Speaking of Adventure: Two Poems by Robert Service

by regressada

Robert Service was an adventurer and a renaissance man born in 1874. Among his trades, he was a poet. His wild and rhythmic poetry is absolutely captivating.

I happened on this jewel in the back room of a pizza joint, in a box full of books marked 50 cents.  Score!

Here’s a bit of his poem, “The Heart of the Sourdough:”
(hold fast for the delicious things wafting up from the words in the second stanza- you can practically smell the bacon and beans and the crackle of campfire!)

There where the mighty mountains bare their fangs unto the moon,
There where the sullen sun-dogs glare in the snow-bright, bitter noon,
And the glacier-glutted streams sweep down at the clarion call of June,

There where the livid tundras keep their tryst with the tranquil snows;
There where the silences are spawned, and the light of hell-fire flows
Into the bowl of the midnight sky, violet, amber and rose.

There where the mighty mountains bare their fangs unto the moon
There where the rapids churn and roar, and the ice-floes bellowing run;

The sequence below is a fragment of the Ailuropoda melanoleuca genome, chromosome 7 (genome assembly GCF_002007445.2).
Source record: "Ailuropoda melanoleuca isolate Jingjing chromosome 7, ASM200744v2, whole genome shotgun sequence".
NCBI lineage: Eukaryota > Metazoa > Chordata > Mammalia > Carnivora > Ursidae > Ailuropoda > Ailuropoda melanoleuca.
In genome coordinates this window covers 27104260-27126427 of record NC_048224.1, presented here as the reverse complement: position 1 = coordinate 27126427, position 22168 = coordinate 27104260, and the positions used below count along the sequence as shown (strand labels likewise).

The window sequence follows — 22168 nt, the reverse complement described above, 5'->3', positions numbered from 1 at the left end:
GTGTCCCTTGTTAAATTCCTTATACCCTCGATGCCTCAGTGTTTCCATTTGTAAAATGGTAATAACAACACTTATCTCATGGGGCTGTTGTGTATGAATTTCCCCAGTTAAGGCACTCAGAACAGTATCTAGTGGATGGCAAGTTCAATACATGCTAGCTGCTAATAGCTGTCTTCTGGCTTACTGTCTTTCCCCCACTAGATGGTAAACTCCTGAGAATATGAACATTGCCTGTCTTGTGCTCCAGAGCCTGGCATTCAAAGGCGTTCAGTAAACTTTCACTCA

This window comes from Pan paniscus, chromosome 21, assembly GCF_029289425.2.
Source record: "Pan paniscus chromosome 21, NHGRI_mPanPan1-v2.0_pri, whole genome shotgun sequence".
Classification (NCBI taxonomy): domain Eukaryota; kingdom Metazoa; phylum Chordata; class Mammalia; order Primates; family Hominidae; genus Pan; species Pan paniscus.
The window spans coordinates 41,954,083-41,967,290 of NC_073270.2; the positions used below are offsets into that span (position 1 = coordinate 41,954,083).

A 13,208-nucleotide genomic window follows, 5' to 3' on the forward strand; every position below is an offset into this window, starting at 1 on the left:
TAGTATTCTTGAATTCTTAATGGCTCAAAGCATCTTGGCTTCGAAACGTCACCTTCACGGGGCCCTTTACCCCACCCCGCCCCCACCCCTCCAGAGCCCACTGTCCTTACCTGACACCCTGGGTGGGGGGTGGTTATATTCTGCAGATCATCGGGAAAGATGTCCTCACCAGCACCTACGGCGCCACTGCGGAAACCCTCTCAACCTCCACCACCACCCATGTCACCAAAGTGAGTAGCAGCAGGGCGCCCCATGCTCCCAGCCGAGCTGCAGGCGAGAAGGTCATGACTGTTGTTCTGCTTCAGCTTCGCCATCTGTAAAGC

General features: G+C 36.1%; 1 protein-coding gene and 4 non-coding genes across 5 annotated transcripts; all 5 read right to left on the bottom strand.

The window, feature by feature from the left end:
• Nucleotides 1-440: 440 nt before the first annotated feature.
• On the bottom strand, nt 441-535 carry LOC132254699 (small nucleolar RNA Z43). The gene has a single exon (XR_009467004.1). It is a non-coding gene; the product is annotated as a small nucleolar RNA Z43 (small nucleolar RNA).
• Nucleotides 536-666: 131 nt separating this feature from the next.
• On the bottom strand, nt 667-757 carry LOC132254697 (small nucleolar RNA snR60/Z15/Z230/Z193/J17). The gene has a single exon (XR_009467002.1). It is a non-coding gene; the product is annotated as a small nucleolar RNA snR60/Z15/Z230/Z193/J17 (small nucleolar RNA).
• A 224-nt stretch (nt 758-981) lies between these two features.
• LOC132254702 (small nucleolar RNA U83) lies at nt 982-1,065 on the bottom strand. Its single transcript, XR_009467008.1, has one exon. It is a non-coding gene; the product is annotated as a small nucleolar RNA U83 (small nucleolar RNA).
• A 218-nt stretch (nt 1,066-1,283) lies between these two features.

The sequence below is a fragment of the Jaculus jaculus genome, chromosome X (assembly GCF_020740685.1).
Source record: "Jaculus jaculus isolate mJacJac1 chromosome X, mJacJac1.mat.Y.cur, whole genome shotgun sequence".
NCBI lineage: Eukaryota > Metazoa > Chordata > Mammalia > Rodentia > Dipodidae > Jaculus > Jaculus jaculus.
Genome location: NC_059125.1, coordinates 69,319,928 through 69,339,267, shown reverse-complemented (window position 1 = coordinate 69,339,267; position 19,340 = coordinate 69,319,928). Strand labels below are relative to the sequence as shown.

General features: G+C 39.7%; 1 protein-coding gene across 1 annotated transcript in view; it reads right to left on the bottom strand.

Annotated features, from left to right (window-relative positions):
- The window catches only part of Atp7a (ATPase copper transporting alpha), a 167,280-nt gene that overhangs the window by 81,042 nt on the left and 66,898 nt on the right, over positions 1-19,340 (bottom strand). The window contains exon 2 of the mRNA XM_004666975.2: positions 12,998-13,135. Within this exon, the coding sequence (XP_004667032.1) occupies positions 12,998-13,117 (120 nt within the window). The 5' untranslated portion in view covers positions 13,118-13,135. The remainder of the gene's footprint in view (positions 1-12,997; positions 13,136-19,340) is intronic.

Where the tortured, twisted rivers of blood rush to the setting sun —
I’ve packed my kit and I’m going, boys, ere another day is done.

* * * * *

I knew it would call, or soon or late, as it calls the whirring wings;
It’s the olden lure, it’s the golden lure, it’s the lure of the timeless things,
And to-night, oh, God of the trails untrod, how it whines in my heart-strings!

I’m sick to death of your well-groomed gods, your make believe and your show;
I long for a whiff of bacon and beans, a snug shakedown in the snow;
A trail to break, and a life at stake, and another bout with the foe.

With the raw-ribbed Wild that abhors all life, the Wild that would crush and rend,
I have clinched and closed with the naked North, I have learned to defy and defend;
Shoulder to shoulder we have fought it out — yet the Wild must win in the end.



Isn’t it wonderful? It’s a long shot from the very first poem of his career (which is still wonderful), written when he was six years old:

God bless the cakes and bless the jam;
Bless the cheese and the cold boiled ham:
Bless the scones Aunt Jeannie makes,
And save us all from bellyaches. Amen.



You hungry yet?